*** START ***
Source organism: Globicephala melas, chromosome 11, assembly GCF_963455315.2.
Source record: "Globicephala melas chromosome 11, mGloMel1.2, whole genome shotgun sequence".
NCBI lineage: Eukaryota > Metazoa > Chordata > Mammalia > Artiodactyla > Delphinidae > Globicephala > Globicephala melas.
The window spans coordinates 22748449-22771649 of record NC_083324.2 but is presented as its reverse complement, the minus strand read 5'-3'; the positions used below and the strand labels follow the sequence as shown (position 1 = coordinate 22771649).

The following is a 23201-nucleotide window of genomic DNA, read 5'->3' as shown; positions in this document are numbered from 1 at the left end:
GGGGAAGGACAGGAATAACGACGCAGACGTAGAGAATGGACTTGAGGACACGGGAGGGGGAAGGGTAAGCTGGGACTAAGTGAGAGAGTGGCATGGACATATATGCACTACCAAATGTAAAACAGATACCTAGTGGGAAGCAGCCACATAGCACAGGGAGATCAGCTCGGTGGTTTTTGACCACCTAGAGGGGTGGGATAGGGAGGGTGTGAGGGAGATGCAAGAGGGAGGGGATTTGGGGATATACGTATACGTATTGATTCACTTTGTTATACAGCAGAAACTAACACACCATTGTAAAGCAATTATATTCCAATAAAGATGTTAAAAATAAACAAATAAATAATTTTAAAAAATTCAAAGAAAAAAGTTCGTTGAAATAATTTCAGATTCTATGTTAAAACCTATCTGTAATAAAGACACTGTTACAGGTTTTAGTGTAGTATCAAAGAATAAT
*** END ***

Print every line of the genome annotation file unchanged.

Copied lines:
Source organism: Globicephala melas, chromosome 11, assembly GCF_963455315.2.
Source record: "Globicephala melas chromosome 11, mGloMel1.2, whole genome shotgun sequence".
NCBI lineage: Eukaryota > Metazoa > Chordata > Mammalia > Artiodactyla > Delphinidae > Globicephala > Globicephala melas.
The window spans coordinates 22748449-22771649 of record NC_083324.2 but is presented as its reverse complement, the minus strand read 5'-3'; the positions used below and the strand labels follow the sequence as shown (position 1 = coordinate 22771649).

The following is a 23201-nucleotide window of genomic DNA, read 5'->3' as shown; positions in this document are numbered from 1 at the left end:
GGGGAAGGACAGGAATAACGACGCAGACGTAGAGAATGGACTTGAGGACACGGGAGGGGGAAGGGTAAGCTGGGACTAAGTGAGAGAGTGGCATGGACATATATGCACTACCAAATGTAAAACAGATACCTAGTGGGAAGCAGCCACATAGCACAGGGAGATCAGCTCGGTGGTTTTTGACCACCTAGAGGGGTGGGATAGGGAGGGTGTGAGGGAGATGCAAGAGGGAGGGGATTTGGGGATATACGTATACGTATTGATTCACTTTGTTATACAGCAGAAACTAACACACCATTGTAAAGCAATTATATTCCAATAAAGATGTTAAAAATAAACAAATAAATAATTTTAAAAAATTCAAAGAAAAAAGTTCGTTGAAATAATTTCAGATTCTATGTTAAAACCTATCTGTAATAAAGACACTGTTACAGGTTTTAGTGTAGTATCAAAGAATAAT